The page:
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Local Weather

Wednesday 26th & Sunday 30th July

Wednesday 26th July 2017:
I only had time for a brief visit to the Common today so I just walked a short circuit near the Wilden Top carpark.  There wasn't much of note except for a couple of Linnets and a rather showy singing Yellowhammer.  I can honestly say that I never tire of hearing/seeing these stunning arable birds!

Yellowhammer (Emberiza citrinella)
















I then headed over to the SE side of the Common for a quick mooch around the Oak woodland, where I discovered a rather nice clump of young Beefsteak Fungus that was exuding its blood like juices

Beefsteak Fungus (Fistulina hepatica)
















Sunday 30th July 2017:
Another sunny, mild day saw me pay a visit to the Lower Heath area of the Common.  The first thing that struck me was seeing a flurry of activity around the now flowering Ling heather.  On close inspection I soon picked up on good numbers of Heather Colletes feeding on them.  Heather Colletes is a rather attractive  solitary mining bee that times it's emergance to coincide with the flowering of the heather.  It is quite a small bee (smaller than Honey Bee) with a very prominant stripes/bands around it's abdomen.

Heather Colletes (Colletes succinctus)
































Butterflies of note during the visit were as single Red Admiral and 4 Small Heath.  Good numbers of Gatekeeper were still present with some seen feeding on the Ling flowers.

Gatekeeper (Pyronia tithonus)

















Tuesday 25th July

Tuesday 25th July 2017:
It was another hot and sunny day on the Common (weather that seems like a distant memory as I type this post) and I decided to start my visit by checking out the thistle flowers at the lower terrace.

A number of Leafcutter Bees were visiting the flowers and from the photos I have taken I've managed to ID the species as Wood-carving Leaf-cutter (Megachile ligniseca).  One of the key identifying factors of this species are the graded colours of the scopa (the hairs on the underside of the abdomen that are used for carrying pollen)

Wood-carving Leaf-cutter (Megachile ligniseca)



















Notable butterflies seen during the visit were 1 Marbled White, 2 ♂ Common Blue, 1 ♂ Brown Argus, 2 Small Copper and 1 Red Admiral.  

Common Blue (Polyommatus icarus)































Brown Argus (Aricia agestis)
















During my walk I also discovered a Reticularia lycoperdon slime mold.  This white globular mass that can be found on dead wood isn't actually a fungus.  One of it's common names is the False Puffball due to the similarity in shape and the fact that it eventually splits open releasing a mass of brown spores.

False Puffball Slime Mold (Reticularia lycoperdon)
















My final stop on the walk was at Rush Pool which sadly has now dried out to all but a 10ft by 6ft area of shallow water.  That said there were good numbers of Common Darter dragonflies here including three oviposting (egg-laying) pairs.

Common Darters (Sympetrum striolatum) egg-laying

 

Saturday 22nd July

Saturday 22nd July 2017:
A visit to the lower terrace of the Common gave the opportunity to observe a number of  bee species visiting the numerous thistle flowers.  Although the majority of which were Red-tailed Bumblebee,  I was treated to good views of a slightly faded Vestal Cuckoo Bee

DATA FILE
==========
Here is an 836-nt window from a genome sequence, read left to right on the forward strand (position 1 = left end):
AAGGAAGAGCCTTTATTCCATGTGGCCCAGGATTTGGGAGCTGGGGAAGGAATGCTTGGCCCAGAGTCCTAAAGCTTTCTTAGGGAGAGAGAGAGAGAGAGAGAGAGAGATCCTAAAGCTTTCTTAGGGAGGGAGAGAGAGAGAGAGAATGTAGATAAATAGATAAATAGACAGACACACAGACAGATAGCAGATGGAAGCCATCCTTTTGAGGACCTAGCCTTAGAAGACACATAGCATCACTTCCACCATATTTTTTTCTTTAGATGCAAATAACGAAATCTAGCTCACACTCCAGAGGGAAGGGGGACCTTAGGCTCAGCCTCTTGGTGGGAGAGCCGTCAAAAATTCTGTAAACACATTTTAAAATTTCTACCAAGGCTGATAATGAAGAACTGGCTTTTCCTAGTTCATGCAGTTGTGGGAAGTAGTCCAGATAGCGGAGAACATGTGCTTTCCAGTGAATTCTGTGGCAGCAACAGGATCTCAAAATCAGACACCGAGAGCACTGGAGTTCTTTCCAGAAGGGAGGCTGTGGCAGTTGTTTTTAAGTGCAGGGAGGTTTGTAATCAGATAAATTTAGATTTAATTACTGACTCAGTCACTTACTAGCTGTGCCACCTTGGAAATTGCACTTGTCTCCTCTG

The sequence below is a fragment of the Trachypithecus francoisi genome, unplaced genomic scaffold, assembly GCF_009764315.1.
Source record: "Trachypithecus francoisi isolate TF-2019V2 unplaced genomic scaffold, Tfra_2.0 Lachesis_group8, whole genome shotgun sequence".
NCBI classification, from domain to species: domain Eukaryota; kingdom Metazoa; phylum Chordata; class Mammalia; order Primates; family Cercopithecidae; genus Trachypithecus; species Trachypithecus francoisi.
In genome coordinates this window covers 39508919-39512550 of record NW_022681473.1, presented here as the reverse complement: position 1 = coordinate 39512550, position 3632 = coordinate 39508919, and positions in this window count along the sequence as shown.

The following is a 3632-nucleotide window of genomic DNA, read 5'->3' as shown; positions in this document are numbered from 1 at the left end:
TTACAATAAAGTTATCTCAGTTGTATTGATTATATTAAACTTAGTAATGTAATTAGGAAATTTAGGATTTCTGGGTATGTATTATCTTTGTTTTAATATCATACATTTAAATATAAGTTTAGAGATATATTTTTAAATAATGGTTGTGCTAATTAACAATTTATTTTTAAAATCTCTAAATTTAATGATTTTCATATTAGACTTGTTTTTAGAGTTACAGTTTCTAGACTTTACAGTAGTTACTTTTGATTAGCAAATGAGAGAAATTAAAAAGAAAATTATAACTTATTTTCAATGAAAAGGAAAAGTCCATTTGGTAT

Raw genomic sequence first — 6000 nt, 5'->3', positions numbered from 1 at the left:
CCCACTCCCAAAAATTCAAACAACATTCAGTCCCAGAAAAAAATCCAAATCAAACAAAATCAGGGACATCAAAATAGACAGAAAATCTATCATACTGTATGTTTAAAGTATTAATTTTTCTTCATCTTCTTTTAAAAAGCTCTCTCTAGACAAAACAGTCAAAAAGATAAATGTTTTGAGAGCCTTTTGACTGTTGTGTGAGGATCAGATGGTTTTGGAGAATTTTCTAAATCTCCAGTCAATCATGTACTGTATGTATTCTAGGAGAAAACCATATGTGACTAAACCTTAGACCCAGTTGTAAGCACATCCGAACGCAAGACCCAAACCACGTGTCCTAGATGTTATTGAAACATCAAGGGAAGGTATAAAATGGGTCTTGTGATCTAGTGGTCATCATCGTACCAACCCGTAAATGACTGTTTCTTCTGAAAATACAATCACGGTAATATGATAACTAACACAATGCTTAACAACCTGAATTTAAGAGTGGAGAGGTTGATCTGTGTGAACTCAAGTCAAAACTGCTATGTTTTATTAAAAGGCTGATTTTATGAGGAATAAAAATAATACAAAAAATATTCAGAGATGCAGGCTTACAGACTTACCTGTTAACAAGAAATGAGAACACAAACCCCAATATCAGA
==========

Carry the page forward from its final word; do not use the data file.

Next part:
Vestal Cuckoo Bees are kleptoparasites of the Buff-tailed Bumblebee (Bombus terrestris).  The female cuckoo bee will enter the Bombus terrisitris nest and kill the queen.  She will then lay her own eggs to be reared by the Bombus terrestris workers.


Red-tailed Bumblebee (Bombus lapidarius) - worker
















Red-tailed Bumblebee (Bombus lapidarius) - male 
















Vestal Cuckoo Bee (Bombus vestalis)
 















Of interest during the visit were a small number of  Leafcutter Bees (Megachilie sp.) that were visiting the thistles.  

A Field Grasshopper was also recorded.  This individual was of a different colour form to the one shown in my previous blog post.

Field Grasshopper (Chorthippus brunneus)

 

Monday 17th July

Monday 17th July 2017:
It was a hot, sunny day on the Common and I decided to pay a visit to the Lower Heath (the west side of the Worcester Road).  It proved a worthwhile decision as, shortly after arriving, i picked up on a stunning Brown Argus visiting the Ling flowers not far from Cooks Garden Centre.  This was especially pleasing as it is the first Brown Argus i have recorded at the Common this year.

Brown Argus (Aricia agestis)


Other notable butterflies observed today included 1 ♂ Common Blue, 2 Marbled Whites and 2 Small Copper.  I also found a Eudemis profundana micro moth at rest on an Oak leaf.

Eudemis profundana
















I also discovered a young Oak Cherry Gall on the underside of one of the Oak leaves.  This gall will often turn a reddish colour as it matures hence the common name.  It is caused by the tiny gall wasp Cynips quercusfolii.  Interestingly, these galls tend to be smooth when formed on the leaves of English Oaks but warty when formed on the leaves of Sessile Oaks.

Oak Cherry Gall (Cynips quercusfolii
 















One thing that did really strike me on today's visit to the Common was the sound.  Due to the heat and the time of year the multitudes of Broom seed pods were bursting open in a cacophony of sound.  It sounded like I was walking around in a giant bowl of Rice Krispies with all that snap, crackle and pop going on!

From the Lower Heath I crossed over the Worcester Road to check out the former carpark area.  Here there were 2 ♂ Beewolf, a Comma and a brown form Field Grasshopper present.  Also observed at this location was a Small Copper butterfly that was feeding on the Yarrow flowers.

Field Grasshopper (Chorthippus brunneus) - brown form
















Small Copper (Lycaena phlaeas)